University of Texas at Dallas economist Stan J. Liebowitz drops a huge bomb on conventional wisdom about the real estate bubble: This has not been a "subprime" mortgage crisis at all. In fact, subprime mortgages in some categories are still not defaulting at record-high levels.
Instead, by far the most important determinant of default—and the common feature of nearly all defaults since 2006—is whether the mortgage has an adjustable interest rate:
The mortgage data do not suggest that subprime loans went bad first, followed by Alt-As and then prime loans. Instead, the data suggest that adjustable rate mortgages (ARMs) went bad first, with the rise occurring at about the same to for both prime and subprime ARMs. Foreclosure rates on fixed rate mortgages (FRMs), both prime and subprime, barely participated in the foreclosure outbreak, having much smaller and much later increases in foreclosures.
To understand why this is important, please consider how widespread the belief in the subprime crisis really is. The president believes it. The media believe it. I believed it, and if you want to play gotcha on me, here's your chance.
I can not speak to the quality of Liebowitz's data, which are drawn from the Mortgage Bankers Association's National Delinquency Survey. But the case he puts together is pretty damned interesting. And it makes intuitive sense: If you're flipping or buying a second home or betting on the come, you want to reduce your short-term exposure. And we already know that being underwater on a mortgage is the primary factor in the decision to default.
Back at the end of the Bush Administration (were we really so young back then? will we ever learn to laugh again?), there was a fad for a financial metaphor drawn from epidemiology: that the crisis began with subprime loans but could begin to "spread" to prime loans. In fact, however, prime default rates began spiking at the same time as or even slightly before subprime default rates. But while the role of ARMs was getting a lot of attention at the time, nobody defined it as the reset crisis or the recast crisis.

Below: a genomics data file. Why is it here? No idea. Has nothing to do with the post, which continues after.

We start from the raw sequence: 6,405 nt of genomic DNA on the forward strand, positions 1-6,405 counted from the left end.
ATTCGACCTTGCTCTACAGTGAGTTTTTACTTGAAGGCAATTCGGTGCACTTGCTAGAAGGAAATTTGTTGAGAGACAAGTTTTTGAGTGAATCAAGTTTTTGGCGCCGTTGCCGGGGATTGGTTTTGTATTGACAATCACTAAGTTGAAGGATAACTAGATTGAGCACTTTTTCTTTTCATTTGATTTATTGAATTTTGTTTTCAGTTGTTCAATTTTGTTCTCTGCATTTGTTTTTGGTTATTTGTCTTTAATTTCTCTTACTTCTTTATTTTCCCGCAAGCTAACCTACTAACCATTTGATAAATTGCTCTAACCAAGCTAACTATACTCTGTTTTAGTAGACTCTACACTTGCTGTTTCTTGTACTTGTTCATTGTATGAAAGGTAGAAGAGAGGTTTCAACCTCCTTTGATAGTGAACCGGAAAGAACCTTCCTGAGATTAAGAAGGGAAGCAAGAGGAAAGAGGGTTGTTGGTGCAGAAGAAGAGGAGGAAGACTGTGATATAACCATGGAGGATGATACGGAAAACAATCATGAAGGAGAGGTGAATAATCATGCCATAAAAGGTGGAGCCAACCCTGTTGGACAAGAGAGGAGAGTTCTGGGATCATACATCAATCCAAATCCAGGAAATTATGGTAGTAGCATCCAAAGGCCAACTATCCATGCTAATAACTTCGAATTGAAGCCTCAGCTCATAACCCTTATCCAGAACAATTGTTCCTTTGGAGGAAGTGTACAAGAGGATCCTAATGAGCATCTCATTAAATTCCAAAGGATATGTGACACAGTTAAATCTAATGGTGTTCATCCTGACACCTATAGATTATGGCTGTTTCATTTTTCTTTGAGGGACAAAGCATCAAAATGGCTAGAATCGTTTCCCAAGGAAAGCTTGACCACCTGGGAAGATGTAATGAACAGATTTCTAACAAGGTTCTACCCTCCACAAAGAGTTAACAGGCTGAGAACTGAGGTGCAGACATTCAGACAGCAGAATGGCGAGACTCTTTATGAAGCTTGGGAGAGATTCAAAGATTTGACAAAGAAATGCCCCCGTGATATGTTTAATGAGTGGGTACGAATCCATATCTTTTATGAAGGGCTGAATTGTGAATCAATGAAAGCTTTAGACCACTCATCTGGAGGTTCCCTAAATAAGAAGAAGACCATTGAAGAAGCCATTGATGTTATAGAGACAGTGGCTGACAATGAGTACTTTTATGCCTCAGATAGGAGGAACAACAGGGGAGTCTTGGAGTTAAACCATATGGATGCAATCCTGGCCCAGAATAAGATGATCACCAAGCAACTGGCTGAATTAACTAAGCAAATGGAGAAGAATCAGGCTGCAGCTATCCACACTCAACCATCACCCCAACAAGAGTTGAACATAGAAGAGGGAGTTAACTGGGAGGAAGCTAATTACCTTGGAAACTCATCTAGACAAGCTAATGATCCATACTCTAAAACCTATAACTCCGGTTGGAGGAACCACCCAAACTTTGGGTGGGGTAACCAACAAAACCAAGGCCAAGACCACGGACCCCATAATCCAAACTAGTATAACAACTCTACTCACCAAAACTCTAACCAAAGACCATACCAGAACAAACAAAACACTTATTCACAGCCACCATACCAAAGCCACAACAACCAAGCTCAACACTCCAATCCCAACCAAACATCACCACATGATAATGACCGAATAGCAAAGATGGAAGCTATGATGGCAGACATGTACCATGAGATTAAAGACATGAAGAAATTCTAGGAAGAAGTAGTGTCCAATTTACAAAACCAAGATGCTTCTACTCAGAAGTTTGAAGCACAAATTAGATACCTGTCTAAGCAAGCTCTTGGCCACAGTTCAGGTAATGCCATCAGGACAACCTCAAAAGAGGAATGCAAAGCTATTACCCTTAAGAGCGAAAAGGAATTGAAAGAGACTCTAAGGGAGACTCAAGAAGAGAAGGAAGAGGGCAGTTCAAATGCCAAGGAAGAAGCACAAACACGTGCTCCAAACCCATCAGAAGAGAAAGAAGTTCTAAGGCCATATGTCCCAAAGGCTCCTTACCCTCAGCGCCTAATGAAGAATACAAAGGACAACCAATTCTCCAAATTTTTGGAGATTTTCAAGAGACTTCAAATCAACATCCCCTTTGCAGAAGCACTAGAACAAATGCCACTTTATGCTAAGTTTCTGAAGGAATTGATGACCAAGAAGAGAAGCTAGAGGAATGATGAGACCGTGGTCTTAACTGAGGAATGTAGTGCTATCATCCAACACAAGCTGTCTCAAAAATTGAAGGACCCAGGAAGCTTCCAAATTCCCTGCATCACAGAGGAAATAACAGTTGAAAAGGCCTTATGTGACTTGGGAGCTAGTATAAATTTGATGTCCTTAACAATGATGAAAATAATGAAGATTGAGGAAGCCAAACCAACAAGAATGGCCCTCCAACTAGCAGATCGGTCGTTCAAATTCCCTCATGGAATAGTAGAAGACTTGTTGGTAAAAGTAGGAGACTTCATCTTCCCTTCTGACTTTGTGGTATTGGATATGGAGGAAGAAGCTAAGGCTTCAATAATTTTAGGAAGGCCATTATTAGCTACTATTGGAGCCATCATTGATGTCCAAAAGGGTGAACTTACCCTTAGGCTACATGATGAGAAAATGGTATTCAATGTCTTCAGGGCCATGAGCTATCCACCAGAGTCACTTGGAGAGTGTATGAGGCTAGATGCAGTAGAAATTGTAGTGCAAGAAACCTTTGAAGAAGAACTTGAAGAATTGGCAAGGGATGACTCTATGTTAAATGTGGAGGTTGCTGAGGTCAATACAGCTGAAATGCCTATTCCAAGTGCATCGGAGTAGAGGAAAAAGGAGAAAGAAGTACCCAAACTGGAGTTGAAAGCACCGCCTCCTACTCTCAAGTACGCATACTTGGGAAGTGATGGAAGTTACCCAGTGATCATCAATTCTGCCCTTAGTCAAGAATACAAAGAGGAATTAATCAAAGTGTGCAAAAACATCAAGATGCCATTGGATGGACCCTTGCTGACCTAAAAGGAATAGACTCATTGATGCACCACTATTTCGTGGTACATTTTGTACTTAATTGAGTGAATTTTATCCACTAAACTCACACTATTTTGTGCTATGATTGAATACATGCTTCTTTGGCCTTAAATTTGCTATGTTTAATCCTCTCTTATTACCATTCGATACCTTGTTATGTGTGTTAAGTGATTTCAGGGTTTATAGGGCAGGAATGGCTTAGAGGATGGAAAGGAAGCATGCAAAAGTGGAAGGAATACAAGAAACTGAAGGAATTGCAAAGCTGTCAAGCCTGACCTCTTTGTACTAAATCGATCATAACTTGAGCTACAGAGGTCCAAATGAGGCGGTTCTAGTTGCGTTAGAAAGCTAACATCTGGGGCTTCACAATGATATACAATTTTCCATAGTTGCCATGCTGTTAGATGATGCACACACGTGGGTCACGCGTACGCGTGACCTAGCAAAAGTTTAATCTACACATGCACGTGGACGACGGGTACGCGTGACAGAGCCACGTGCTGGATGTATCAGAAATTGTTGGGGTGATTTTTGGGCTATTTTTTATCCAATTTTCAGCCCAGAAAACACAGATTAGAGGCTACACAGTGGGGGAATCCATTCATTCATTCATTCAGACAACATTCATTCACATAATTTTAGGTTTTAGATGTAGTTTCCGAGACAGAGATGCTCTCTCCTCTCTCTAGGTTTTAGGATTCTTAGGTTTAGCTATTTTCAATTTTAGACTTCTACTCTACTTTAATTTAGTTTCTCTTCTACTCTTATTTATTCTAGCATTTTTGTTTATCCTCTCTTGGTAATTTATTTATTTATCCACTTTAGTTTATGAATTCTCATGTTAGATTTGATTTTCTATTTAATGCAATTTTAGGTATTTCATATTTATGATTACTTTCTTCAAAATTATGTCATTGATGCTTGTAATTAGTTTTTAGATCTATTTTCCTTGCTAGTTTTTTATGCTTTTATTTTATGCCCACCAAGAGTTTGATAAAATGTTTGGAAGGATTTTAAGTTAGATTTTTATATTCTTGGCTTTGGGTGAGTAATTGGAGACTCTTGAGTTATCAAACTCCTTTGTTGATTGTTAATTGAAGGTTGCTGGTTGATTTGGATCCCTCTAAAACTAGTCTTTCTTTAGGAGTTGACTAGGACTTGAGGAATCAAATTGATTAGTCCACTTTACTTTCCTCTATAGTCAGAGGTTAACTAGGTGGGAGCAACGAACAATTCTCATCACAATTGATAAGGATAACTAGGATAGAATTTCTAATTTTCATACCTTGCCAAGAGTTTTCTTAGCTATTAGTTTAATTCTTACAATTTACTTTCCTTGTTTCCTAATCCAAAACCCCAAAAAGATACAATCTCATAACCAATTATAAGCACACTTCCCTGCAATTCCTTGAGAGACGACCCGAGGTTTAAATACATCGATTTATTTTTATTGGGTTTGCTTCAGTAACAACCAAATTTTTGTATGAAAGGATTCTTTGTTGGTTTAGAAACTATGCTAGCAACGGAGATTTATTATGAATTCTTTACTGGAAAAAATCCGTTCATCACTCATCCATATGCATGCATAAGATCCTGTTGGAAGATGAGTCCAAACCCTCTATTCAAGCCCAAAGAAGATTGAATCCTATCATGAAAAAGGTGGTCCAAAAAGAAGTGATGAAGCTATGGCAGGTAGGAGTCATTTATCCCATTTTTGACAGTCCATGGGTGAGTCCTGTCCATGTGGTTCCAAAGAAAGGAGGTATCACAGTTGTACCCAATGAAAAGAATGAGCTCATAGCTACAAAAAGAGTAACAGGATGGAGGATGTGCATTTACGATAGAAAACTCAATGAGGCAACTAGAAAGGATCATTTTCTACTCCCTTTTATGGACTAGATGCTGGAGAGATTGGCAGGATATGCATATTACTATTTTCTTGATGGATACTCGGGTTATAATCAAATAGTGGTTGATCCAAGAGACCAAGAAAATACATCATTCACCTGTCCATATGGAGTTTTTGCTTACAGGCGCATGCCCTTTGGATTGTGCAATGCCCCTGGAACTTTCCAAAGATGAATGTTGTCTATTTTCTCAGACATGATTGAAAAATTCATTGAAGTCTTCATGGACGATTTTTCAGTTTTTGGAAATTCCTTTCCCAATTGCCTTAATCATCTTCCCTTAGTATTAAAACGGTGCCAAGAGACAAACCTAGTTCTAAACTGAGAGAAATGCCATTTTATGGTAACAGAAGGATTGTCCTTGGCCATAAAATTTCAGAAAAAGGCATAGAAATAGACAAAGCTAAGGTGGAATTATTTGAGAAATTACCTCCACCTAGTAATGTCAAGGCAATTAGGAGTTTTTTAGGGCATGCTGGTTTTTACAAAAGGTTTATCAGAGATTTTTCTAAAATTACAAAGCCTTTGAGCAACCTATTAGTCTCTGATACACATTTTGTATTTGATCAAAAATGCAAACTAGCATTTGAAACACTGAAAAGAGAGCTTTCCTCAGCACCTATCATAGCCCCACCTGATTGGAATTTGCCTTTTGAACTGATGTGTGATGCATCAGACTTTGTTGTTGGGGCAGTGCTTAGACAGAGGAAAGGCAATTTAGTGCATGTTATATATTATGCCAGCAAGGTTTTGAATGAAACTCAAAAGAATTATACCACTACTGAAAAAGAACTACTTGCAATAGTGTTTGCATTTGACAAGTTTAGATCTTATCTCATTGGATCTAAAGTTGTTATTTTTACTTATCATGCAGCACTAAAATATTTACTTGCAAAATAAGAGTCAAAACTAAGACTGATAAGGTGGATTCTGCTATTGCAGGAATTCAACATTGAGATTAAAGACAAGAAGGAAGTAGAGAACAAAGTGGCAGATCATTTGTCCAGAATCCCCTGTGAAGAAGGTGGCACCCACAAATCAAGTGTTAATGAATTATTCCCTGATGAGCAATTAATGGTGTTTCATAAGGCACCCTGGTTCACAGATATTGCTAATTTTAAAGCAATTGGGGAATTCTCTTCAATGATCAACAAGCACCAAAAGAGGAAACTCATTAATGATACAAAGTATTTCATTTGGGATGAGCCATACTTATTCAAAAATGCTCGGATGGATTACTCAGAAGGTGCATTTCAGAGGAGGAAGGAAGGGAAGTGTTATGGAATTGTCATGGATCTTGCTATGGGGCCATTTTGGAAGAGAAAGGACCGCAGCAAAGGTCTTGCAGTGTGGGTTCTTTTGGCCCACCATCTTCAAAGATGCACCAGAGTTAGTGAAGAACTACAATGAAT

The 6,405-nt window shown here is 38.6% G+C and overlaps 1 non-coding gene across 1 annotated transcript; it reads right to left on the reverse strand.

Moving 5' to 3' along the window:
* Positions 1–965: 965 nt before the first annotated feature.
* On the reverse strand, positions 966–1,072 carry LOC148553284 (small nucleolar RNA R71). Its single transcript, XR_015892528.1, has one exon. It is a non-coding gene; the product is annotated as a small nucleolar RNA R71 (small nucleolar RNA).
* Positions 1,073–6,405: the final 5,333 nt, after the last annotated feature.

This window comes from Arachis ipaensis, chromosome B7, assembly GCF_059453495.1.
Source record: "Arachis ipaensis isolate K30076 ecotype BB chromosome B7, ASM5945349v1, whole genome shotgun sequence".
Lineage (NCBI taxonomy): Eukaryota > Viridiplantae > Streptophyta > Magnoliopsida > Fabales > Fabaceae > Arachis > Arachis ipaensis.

So for example, at the moment Federal Reserve Chairman Ben Bernanke was giving this May 2007 speech about the sub-prime crisis, there was already a year's worth of data showing that prime and sub-prime loan defaults were growing, in percentage terms, at almost exactly the same rate. (Sub-prime loans have higher ordinary default rates.)
Bernanke of course had a personal stake in deceiving the public in this way. He himself was carrying an adjustable-rate mortgage at the time, which he has subsequently managed to refi—thus locking in an attractive rate before raising interest rates on the rest of us.
But why was everybody else so eager to believe it? Liebowitz suggests a possibility: "The subprime story provided an easy scapegoat: subprime lenders."
Even more convenient are the scapegoats who don't get any attention: subprime borrowers. Nobody would doubt that subprime borrowers, who are most likely to have low incomes and little financial experience, must be the leading edge of the default phenomenon.
Except that it seems to be untrue. A low-income, bad-credit borrower who is serious about owning a home is more likely to keep making payments in hard times than a higher-income, good-credit person who has arranged his purchase so as to have little or no equity in the house.
Major pieces of the conventional wisdom about the mortgage collapse continue to fall apart on inspection. We know, for example, that houses still sell when you cut the asking price, that unemployment is not a major factor in defaults, that modifying loans does not help bad borrowers. If Liebowitz is right about ARMs as the main cause of defaults, we will, as he says, "have very different economic explanations for the defaults and very different remedies." We'd also have a better understanding about why all efforts to treat the situation are just making the patient worse.
But there's a class element here too. The right hates poor people and the left loves them to death. But both agree that the poor must not be left to make their own decisions on financial matters. My friend John Hope Bryant says the difference between being broke and being poor is that being poor is a state of mind. Apparently it's a state of mind you can be in even if you're rich. The sad part is that once upon a time good New Deal liberals were leading the drive to get poor people the tools to help themselves: